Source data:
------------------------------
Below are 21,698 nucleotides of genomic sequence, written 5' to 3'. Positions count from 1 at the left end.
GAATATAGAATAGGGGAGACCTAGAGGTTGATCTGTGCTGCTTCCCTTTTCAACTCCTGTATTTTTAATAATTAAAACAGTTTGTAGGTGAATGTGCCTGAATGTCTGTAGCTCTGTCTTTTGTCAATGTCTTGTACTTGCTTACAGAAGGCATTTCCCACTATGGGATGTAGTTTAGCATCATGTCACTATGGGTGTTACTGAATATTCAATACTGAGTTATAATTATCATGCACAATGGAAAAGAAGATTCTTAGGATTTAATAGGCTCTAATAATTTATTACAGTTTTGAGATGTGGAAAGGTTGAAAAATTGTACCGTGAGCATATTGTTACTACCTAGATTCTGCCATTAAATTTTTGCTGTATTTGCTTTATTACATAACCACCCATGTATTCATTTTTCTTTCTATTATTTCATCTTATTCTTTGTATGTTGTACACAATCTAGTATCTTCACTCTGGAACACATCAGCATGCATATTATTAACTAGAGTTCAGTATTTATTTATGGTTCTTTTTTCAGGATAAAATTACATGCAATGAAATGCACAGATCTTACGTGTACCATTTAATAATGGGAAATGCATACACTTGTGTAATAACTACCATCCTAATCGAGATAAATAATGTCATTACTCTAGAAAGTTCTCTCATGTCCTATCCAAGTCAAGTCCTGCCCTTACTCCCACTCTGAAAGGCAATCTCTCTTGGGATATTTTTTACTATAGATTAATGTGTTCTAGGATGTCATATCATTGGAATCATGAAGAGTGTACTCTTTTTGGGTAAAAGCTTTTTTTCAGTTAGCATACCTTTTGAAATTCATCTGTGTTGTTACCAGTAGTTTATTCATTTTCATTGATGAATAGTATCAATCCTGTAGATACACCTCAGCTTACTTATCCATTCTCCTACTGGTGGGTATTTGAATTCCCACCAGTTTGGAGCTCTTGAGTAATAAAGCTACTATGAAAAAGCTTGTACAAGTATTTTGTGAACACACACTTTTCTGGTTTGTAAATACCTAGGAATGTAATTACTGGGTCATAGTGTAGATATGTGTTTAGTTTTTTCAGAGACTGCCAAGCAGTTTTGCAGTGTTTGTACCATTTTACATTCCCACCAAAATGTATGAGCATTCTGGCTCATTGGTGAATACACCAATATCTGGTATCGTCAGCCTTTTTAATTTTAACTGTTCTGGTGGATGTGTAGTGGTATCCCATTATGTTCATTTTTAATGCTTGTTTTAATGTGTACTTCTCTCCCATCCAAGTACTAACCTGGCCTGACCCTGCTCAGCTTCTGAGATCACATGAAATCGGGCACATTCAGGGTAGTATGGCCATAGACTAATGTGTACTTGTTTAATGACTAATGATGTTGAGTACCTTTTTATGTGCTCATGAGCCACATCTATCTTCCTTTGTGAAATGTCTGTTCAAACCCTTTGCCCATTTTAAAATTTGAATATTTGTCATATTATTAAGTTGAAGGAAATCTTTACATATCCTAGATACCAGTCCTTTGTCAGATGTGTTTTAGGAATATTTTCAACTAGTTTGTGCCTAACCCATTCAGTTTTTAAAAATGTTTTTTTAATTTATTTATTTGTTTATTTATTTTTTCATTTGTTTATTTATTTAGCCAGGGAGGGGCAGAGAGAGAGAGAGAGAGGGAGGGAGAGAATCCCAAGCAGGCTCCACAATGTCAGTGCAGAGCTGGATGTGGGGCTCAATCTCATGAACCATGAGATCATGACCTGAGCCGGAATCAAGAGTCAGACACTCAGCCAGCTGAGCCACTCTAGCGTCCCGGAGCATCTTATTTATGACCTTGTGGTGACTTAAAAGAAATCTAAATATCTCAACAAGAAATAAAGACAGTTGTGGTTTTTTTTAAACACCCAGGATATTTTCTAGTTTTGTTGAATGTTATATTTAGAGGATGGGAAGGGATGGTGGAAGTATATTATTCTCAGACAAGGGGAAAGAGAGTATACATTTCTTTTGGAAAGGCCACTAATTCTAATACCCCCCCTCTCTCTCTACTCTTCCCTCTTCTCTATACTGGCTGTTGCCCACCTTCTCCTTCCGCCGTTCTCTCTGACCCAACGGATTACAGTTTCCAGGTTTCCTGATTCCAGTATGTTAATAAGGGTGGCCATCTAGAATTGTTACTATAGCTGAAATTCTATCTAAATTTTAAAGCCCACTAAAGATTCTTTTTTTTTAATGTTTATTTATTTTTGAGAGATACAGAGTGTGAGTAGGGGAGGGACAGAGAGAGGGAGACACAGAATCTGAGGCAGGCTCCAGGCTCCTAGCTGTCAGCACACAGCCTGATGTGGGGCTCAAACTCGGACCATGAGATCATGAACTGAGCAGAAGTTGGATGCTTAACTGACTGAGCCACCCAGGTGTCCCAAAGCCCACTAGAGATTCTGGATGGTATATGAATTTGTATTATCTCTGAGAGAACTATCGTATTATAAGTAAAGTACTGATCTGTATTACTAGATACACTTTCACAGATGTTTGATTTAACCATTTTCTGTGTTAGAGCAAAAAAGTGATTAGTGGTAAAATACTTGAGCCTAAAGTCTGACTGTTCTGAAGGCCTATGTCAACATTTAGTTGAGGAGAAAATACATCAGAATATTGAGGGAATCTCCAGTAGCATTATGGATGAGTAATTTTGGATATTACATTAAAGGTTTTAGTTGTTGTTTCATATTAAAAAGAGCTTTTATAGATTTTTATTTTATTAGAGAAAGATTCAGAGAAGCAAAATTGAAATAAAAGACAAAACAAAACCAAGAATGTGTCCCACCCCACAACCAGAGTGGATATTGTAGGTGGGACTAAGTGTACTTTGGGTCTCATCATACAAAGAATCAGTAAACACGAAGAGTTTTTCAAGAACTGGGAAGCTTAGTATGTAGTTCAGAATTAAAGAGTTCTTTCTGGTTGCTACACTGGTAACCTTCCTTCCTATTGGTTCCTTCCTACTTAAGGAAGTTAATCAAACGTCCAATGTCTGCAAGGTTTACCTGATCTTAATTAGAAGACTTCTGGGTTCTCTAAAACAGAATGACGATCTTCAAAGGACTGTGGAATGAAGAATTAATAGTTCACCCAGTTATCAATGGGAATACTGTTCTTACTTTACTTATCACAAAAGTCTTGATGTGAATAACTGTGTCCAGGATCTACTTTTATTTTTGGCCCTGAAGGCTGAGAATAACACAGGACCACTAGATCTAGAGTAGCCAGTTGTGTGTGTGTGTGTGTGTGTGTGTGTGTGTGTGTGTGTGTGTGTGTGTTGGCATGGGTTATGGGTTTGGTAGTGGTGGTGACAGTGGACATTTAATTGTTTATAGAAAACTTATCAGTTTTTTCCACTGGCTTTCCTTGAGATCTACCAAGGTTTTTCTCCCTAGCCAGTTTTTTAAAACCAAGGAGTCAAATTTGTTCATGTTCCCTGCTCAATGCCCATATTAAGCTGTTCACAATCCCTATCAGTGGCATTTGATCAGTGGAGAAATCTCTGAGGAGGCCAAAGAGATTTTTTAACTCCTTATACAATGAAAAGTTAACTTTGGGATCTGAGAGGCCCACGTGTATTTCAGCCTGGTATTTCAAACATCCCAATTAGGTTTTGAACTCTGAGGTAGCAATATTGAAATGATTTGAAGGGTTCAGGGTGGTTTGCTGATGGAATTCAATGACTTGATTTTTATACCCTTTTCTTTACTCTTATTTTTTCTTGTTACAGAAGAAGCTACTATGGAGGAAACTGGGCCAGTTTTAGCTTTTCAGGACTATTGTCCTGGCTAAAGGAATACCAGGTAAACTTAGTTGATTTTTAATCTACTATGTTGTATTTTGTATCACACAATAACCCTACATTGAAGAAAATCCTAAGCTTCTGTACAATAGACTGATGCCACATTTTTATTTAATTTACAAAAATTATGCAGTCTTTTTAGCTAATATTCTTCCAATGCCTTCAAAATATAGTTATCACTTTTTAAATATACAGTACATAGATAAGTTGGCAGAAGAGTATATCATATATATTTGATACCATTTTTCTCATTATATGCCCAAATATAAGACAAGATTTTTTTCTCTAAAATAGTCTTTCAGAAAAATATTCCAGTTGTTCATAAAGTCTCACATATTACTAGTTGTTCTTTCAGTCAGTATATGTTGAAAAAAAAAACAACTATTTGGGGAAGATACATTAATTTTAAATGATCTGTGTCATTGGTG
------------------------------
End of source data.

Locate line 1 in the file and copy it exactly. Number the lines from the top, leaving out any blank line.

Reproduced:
Below are 21,698 nucleotides of genomic sequence, written 5' to 3'. Positions count from 1 at the left end.